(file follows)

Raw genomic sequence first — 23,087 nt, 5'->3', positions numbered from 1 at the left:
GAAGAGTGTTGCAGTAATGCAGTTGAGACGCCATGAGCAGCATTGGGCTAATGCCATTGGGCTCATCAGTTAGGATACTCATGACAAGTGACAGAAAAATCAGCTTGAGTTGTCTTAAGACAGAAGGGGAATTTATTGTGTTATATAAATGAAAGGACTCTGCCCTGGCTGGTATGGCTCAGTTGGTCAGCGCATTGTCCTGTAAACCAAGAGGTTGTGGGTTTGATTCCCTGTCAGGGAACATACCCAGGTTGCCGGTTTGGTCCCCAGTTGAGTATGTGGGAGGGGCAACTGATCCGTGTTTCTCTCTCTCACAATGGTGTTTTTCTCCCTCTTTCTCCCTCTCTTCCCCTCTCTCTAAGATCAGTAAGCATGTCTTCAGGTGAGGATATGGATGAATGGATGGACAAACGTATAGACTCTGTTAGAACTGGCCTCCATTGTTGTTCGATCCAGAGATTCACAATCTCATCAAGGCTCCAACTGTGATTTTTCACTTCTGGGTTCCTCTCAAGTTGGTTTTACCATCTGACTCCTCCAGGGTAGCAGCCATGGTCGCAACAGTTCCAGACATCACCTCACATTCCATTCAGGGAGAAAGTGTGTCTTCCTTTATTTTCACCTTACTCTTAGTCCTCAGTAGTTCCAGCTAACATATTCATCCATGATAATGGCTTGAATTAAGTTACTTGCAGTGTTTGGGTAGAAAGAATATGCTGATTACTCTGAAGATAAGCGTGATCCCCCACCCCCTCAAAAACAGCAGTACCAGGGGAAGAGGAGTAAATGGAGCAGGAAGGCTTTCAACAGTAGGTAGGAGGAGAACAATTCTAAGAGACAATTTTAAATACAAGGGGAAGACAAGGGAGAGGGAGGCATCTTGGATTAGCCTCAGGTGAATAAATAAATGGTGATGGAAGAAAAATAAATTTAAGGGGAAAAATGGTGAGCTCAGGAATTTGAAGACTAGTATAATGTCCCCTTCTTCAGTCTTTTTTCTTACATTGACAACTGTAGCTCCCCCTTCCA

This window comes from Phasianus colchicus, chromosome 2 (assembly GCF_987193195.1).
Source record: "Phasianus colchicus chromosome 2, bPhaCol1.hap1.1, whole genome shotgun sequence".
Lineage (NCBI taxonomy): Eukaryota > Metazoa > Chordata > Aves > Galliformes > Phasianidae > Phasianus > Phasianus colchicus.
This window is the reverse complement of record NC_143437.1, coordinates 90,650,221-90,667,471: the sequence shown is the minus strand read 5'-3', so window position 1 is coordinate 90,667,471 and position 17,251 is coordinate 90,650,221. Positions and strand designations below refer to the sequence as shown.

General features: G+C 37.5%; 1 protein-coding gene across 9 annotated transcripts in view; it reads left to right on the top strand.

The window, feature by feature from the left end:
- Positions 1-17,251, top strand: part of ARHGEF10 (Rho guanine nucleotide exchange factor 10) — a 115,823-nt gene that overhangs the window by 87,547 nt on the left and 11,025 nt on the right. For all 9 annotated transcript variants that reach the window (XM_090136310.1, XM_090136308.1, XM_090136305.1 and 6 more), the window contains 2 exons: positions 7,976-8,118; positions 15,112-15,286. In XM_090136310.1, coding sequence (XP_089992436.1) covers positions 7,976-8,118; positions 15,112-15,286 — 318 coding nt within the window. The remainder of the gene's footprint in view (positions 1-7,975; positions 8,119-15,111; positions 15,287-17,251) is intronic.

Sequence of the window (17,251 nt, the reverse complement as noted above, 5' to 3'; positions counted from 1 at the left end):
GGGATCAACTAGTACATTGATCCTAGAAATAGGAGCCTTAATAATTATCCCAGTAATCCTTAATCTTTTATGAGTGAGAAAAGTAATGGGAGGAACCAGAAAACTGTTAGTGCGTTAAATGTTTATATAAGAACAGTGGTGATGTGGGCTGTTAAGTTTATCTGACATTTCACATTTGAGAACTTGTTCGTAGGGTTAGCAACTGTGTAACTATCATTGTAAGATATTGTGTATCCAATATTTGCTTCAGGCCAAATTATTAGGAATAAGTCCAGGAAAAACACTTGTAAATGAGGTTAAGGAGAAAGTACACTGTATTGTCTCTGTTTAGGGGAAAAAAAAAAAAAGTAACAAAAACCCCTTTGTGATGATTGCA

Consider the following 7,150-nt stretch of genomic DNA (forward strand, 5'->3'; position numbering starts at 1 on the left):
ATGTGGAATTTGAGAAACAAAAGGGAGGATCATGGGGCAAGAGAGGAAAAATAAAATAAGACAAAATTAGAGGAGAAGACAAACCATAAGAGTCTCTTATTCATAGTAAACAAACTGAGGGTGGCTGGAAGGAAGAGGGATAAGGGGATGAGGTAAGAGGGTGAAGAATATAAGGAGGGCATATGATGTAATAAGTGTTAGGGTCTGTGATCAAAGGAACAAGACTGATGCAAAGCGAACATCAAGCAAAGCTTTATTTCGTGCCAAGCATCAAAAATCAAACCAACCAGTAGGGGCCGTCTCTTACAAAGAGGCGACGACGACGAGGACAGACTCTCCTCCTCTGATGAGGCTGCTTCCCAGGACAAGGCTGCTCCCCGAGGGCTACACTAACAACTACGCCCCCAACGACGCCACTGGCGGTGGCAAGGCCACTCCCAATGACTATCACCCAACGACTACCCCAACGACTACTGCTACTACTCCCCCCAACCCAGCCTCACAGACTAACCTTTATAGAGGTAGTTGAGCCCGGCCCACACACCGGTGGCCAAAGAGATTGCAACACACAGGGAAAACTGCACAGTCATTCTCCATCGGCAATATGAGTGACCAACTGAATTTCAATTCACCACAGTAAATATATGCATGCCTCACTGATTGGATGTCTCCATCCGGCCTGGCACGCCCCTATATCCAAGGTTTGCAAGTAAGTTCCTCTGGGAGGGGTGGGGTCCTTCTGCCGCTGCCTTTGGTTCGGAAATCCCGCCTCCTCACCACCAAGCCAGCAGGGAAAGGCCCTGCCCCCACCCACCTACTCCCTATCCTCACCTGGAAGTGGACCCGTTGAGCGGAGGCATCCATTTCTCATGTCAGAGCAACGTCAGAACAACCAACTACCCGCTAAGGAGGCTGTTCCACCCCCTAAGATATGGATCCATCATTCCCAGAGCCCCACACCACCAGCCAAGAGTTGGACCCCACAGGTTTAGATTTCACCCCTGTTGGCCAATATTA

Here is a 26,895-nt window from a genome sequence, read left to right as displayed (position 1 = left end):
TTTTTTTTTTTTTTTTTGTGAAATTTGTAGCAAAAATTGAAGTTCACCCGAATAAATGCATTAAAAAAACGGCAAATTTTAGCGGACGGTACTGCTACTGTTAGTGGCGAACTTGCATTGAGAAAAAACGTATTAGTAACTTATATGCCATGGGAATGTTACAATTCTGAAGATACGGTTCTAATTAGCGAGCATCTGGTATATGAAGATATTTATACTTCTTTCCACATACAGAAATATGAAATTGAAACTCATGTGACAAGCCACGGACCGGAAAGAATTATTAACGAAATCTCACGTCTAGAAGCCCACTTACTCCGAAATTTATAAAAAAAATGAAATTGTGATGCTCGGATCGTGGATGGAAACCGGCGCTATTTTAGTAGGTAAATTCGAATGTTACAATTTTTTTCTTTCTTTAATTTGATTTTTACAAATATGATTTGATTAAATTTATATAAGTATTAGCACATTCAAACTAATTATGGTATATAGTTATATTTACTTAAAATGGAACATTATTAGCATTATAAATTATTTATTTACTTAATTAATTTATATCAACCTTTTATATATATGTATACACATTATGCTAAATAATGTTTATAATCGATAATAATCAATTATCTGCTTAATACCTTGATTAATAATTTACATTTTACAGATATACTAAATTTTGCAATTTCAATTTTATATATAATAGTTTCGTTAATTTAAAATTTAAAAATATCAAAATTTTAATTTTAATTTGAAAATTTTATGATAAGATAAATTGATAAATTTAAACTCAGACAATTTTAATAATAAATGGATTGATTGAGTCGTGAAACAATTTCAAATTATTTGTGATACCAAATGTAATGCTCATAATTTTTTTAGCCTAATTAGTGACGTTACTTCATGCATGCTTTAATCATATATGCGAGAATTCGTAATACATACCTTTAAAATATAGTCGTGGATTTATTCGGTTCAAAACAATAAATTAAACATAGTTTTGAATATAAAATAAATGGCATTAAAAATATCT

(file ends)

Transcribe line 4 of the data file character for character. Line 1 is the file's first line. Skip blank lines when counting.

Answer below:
Source record: "Phasianus colchicus chromosome 2, bPhaCol1.hap1.1, whole genome shotgun sequence".